The municipality of Valjevo is situated in West Serbia and is the center of the Kolubara District, which includes another five smaller municipalities (Mionica, Osečina, Ub, Lajkovac and Ljig) with a total population of almost 200000 people. According to the census in 2002, Valjevo has 96761 inhabitants, of which 61270 are urban and suburban, and 35491 are rural. It occupies an area of 905 square kilometers, and its altitude is 185 meters. Valjevo was formed near the river Kolubara, a tributary of the Sava river. The area of Valjevo has a mild, temperate climate.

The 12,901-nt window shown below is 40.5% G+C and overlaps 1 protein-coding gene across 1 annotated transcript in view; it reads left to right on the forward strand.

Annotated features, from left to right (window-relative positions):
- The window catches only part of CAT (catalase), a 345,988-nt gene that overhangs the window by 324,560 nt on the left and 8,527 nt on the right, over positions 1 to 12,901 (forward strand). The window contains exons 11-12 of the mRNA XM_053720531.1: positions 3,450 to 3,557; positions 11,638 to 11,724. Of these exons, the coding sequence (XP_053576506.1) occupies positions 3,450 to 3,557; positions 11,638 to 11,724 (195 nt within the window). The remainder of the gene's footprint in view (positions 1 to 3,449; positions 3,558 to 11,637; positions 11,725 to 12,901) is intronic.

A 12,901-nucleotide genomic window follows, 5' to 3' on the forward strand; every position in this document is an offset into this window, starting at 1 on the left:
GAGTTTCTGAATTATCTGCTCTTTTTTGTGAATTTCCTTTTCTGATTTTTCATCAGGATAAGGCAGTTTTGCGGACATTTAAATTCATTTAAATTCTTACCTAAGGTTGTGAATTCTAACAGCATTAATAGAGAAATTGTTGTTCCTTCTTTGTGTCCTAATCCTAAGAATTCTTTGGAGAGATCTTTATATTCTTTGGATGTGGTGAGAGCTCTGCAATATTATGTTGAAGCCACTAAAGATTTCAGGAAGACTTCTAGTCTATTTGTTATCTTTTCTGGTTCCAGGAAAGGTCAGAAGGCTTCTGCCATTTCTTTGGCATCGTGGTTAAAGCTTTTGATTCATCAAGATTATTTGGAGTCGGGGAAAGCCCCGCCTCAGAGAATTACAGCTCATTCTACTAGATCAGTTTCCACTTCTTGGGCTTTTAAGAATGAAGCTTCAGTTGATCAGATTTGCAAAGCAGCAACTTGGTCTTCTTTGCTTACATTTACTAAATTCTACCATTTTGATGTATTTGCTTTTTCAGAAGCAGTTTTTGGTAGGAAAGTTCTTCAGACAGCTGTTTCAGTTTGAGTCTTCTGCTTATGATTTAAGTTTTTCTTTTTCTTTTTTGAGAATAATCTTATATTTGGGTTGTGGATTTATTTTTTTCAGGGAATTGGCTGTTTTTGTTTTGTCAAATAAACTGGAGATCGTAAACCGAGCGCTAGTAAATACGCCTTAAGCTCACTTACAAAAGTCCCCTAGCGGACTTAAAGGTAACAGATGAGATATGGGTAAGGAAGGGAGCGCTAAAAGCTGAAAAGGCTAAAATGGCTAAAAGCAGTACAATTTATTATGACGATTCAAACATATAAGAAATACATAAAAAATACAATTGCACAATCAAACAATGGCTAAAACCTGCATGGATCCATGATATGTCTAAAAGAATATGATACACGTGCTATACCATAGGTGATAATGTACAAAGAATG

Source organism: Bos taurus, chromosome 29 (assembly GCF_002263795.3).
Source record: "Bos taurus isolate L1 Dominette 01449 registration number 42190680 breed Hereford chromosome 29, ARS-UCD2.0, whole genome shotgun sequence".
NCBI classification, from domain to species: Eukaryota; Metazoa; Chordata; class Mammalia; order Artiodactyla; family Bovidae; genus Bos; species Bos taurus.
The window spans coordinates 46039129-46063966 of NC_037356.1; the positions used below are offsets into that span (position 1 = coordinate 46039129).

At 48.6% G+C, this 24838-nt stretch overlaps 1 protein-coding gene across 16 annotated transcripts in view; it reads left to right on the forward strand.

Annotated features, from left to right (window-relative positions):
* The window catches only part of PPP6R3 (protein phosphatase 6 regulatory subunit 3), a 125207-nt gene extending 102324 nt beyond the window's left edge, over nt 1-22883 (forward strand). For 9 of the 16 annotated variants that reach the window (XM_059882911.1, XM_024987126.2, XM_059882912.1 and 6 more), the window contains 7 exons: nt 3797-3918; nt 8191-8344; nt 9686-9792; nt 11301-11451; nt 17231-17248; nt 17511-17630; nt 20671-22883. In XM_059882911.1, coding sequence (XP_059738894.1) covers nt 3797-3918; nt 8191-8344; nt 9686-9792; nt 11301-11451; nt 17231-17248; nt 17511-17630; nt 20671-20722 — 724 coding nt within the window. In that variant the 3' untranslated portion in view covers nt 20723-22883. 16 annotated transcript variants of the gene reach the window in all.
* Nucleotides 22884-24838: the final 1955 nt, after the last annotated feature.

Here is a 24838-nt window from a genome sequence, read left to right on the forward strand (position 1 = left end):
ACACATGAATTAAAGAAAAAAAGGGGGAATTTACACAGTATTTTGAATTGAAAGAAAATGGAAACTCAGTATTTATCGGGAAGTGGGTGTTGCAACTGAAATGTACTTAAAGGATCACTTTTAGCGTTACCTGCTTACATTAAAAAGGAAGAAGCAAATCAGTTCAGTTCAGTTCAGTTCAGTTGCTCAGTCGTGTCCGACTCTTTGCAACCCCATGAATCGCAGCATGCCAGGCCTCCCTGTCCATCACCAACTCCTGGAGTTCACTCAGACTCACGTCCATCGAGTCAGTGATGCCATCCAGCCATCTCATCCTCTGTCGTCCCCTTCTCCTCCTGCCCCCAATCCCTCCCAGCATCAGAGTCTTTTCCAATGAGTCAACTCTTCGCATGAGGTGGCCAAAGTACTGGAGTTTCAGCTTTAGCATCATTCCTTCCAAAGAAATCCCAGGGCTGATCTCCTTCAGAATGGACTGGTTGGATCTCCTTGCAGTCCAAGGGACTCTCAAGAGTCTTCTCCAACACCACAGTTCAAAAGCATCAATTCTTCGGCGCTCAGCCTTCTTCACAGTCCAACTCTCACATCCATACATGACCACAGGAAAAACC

Valjevo has a favourable geographical position. It is 100 km away from the capital of Serbia, Belgrade, and in the close vicinity of one of the most important republic traffic arteries - Ibar highway, which connects the north and the south of Serbia. Arterial highways leading to the Adriatic Sea, Bosnia and Herzegovina, the fertile soil of Mačva, and further towards the breadbasket of Vojvodina, also pass through Valjevo, and they connect Valjevo with other important centres of West Serbia – Šabac, Užice, Loznica and Bajina Bašta. Also passing through Valjevo is the Belgrade-Bar railway, which connects the capital of Serbia with Montenegro and the Adriatic Sea.